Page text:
'Now, it would be strange if the dominant grant to Congress to legislate upon bankruptcy and insolvency, and which, when exercised, supersedes state legislation respecting these matters, should nevertheless be subordinate to the right of each state to determine what is or shall be property, subject to the terms of the Bankruptcy Act.'
Another case much in point is that of Board of Trade of City of Chicago v. Johnson, 264 U.S. 1, 44 S.Ct. 232, 68 L.Ed. 533, where the Supreme Court also had the question as to whether a membership in the Chicago Board of Trade passed to the trustee in bankruptcy under Sec. 70, sub. a(5) of the Bankruptcy Act. This case is important because the court refused to follow a decision of the Illinois Supreme Court which had held that such a membership was not property. The court stated, 264 U.S.page 8, 44 S.Ct.page 223:
'The Supreme Court of Illinois, from which state this Board of Trade derives its charter, has held, in Barclay v. Smith, 107 Ill. 349, 47 Am.Rep. 437, that the membership is not property or subject to judicial sale * * * .'
Notwithstanding this holding by the Illinois court, it was held that the membership was an 'incorporeal right and property which would pass to the trustee of the bankrupt.' The court cites a number of its previous opinions, including Page v. Edmunds, 187 U.S. 596, 23 S.Ct. 200, 47 L.Ed. 318, where it was held, contrary to the decisions of the Supreme Court of Pennsylvania, that a seat on the Philadelphia Stock Exchange was property which passed to the trustee. And the court, 264 U.S.page 9, 44 S.Ct.page 234 quoted from the Page case as follows:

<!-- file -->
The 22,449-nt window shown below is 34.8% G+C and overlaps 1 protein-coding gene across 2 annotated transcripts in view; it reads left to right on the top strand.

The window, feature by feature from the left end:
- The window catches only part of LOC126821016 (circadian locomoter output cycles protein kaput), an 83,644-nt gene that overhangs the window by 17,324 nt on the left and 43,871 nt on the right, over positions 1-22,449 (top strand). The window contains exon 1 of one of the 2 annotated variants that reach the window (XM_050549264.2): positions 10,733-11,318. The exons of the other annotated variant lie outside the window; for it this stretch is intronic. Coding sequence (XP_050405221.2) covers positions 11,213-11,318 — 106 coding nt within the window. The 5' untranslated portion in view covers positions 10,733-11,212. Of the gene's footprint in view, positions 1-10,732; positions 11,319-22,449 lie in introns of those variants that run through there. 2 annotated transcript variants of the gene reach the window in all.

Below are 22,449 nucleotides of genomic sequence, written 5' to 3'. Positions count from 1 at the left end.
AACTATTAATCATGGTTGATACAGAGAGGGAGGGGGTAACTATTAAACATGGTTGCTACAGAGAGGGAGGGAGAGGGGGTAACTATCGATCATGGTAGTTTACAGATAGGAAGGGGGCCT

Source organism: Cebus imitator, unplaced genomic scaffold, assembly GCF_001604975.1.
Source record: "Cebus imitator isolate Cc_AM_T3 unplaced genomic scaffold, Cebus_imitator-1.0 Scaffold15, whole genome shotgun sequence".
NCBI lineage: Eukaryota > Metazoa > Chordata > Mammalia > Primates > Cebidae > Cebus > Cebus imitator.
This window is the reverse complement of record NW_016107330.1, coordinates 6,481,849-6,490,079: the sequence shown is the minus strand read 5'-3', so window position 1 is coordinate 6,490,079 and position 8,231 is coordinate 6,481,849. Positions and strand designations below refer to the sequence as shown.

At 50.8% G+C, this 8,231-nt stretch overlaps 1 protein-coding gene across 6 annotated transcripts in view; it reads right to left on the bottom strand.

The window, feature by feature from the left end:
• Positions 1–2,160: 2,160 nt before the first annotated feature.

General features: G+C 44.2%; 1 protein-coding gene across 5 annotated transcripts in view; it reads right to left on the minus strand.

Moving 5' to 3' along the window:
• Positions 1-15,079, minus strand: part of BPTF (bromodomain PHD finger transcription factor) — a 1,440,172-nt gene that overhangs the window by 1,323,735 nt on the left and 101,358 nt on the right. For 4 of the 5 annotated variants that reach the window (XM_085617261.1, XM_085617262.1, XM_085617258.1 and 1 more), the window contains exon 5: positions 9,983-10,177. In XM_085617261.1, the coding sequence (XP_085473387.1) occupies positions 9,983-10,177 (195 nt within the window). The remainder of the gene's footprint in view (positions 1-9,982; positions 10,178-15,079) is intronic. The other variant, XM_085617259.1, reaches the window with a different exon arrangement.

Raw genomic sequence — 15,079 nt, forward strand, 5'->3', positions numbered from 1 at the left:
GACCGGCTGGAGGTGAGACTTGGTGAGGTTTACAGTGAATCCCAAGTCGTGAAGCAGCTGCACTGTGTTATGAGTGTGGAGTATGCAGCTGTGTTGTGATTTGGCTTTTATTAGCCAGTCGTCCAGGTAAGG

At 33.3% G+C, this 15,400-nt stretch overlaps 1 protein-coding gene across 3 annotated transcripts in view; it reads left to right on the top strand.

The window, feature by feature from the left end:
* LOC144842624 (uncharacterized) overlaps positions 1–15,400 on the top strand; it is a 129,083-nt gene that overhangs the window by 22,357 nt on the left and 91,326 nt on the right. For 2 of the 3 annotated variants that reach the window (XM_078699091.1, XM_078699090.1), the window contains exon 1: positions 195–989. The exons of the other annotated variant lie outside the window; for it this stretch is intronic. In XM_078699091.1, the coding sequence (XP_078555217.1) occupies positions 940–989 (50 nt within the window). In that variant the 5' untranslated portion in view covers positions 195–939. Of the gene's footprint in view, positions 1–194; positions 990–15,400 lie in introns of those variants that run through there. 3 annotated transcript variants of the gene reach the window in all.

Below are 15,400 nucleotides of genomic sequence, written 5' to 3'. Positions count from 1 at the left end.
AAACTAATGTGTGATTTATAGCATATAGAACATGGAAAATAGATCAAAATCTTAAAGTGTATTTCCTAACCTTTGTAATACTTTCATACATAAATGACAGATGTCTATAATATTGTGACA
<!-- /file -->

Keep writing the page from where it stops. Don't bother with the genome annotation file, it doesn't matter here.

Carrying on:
"It is not certain whether the learned court (Pennsylvania Supreme Court) intended to say that the seat was not property at all, or not property because it could not be seized in execution for debts. If the former, we cannot concur. The facts of this case demonstrate the contrary. If the latter, it does not affect the pending controversy. The power of the appellant to transfer it was sufficient to vest it in his trustee."
The court, still referring to the Page case, stated, 264 U.S.page 10, 44 S.Ct.page 234:
'The court thus held that the question was to be determined by reference to the language of the Bankrupt Act and that the seat was property 'which prior to the filing of the petition he (the bankrupt) could by any means have transferred.' It declined to limit the definition of property under subdivision (5) to such as the state courts might hold could be seized in execution by judicial process. Subdivision (3), vesting in the trustee title to powers which the bankrupt might exercise for his own benefit, manifests a purpose to make the assets of the estate broadly inclusive.'